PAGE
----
Langsats, A Rare Fruit With Incredible Taste
Image Credit: Langsat, Image Credit: Unsplash

The book, Fruits of Warm Climates, mentions elaborate benefits of Langsats. The edible medicinal and non-medicinal plants have extensive uses in traditional medicine in Java, Borneo, and Malaysia. Acting as a vermifuge, the pulverized seeds cure ulcers. Sakai, the Malaysian tribe, crushes the seeds to treat fever. The bark has multiple healing uses, from treating dysentery, gastrointestinal disorders, inflammation, and muscle spasms to relieving scorpion stings and insect bites. Limonoids, which are renowned for having anti-cancerous properties, are abundant in langsats. With such powerful properties, how popular are langsats? Like me, many of you must be unaware of this rare fruit's existence. 

Dukus and longkongs are frequently mistaken for langsats. Although they are similar in many aspects, langsats are tiny and have the most delicate skin. Compared to the other two varieties, langsats are less sweet.

Its taste profile

Few compare langsats with lychees and longans and vouch the former is way tastier. A few others say it is as sweet as banana and grape but can be bitter akin to a grapefruit. The freshest ones have the best taste. Ironically, the moment it is plucked, the fruit starts relinquishing its sweetness. If it is left unattended, expect a bland taste. That is why people who get the exported langsats never get to experience the authentic flavour of these fruits. Because to ship it from its native place, the fruits are plucked premature, and the taste deteriorates in the process of transport.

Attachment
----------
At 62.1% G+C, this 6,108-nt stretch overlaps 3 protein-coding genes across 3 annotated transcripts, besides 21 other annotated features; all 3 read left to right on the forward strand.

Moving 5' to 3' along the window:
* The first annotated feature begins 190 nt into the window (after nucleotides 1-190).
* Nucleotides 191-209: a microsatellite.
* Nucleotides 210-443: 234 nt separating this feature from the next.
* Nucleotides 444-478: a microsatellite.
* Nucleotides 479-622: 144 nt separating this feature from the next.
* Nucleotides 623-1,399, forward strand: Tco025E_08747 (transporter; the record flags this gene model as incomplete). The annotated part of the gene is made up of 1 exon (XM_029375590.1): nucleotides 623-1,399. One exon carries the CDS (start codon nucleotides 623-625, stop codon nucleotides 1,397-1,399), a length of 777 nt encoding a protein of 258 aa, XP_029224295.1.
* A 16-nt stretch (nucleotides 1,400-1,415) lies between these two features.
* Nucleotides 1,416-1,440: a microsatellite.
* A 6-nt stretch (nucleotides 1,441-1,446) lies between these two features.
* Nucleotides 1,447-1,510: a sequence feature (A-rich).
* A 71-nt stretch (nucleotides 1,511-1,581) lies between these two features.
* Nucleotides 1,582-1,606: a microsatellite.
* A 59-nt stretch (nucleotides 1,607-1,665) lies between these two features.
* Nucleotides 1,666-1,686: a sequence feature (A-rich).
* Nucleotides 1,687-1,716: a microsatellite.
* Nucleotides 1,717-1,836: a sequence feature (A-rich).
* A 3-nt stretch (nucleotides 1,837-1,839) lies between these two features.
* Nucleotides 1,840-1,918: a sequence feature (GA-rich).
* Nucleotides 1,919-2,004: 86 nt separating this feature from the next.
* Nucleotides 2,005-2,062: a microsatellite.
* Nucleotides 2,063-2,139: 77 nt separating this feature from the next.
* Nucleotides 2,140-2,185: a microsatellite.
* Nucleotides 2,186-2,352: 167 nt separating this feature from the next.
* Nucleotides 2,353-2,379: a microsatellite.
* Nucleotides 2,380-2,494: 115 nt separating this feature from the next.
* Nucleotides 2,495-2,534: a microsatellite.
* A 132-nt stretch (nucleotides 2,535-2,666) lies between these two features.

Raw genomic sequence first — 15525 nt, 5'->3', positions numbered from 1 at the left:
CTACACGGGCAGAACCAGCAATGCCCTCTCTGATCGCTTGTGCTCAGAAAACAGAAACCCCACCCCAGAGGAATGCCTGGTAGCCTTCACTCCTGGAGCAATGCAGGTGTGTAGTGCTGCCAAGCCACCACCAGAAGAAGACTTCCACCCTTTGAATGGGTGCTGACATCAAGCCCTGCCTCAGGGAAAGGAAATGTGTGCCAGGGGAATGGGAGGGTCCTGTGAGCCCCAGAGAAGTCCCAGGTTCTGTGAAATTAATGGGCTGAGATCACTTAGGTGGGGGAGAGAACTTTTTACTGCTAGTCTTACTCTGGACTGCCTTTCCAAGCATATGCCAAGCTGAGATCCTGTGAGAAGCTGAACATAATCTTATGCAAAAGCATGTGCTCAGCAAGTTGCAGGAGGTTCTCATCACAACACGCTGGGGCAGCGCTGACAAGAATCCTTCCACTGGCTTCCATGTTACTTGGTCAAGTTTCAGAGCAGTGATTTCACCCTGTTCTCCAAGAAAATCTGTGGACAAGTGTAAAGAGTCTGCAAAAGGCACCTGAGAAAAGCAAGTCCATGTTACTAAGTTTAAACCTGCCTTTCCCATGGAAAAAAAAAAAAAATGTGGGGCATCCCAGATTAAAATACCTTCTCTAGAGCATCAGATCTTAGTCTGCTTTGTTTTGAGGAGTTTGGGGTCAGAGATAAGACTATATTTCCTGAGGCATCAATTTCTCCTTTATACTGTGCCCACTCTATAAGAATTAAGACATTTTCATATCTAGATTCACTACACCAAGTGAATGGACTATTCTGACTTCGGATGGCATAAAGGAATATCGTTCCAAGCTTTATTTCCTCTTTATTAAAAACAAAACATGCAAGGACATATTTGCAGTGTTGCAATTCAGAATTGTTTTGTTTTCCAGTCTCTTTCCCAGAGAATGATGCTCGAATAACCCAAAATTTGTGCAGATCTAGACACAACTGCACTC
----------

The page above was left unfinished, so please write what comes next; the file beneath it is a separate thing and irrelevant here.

Juicy langsat, Image Credit:

Where to find them

The origin of langsat takes us to the Malay Archipelago. It is also indigenous to the Philippines, Indonesia, and Thailand. Malaysia continues to generate the most langsats today, followed by Thailand, the Philippines, and Indonesia. South Sumatra is proud of this fruit, as its bloom is this province's official flower. Outside of Southeast Asia, not many nations cultivate this fruit. Few countries are keen on farming langsats because they are one of the least palatable fruits in the Meliaceae genus. In the Nilgiri hills of southern India, langsats are widely grown, and the season stretches from April to September.

How to select the best ones

Langsat, Image Credit: Earth Monkey@YouTube

The ripe fruits lose all green hues and take on a faint golden shade. Such fruits are aromatic.  To get the sweetest from the lot, pick the ones having golden brown skins with specks. Likewise, don't select the ones with brown tinge and black spots. These are overripe. Check for the fruits having white and transparent internal flesh.  It is overripe if it becomes brown or purple. Bizarre it may sound, but the fruits with the highest insects hovering are the best baits.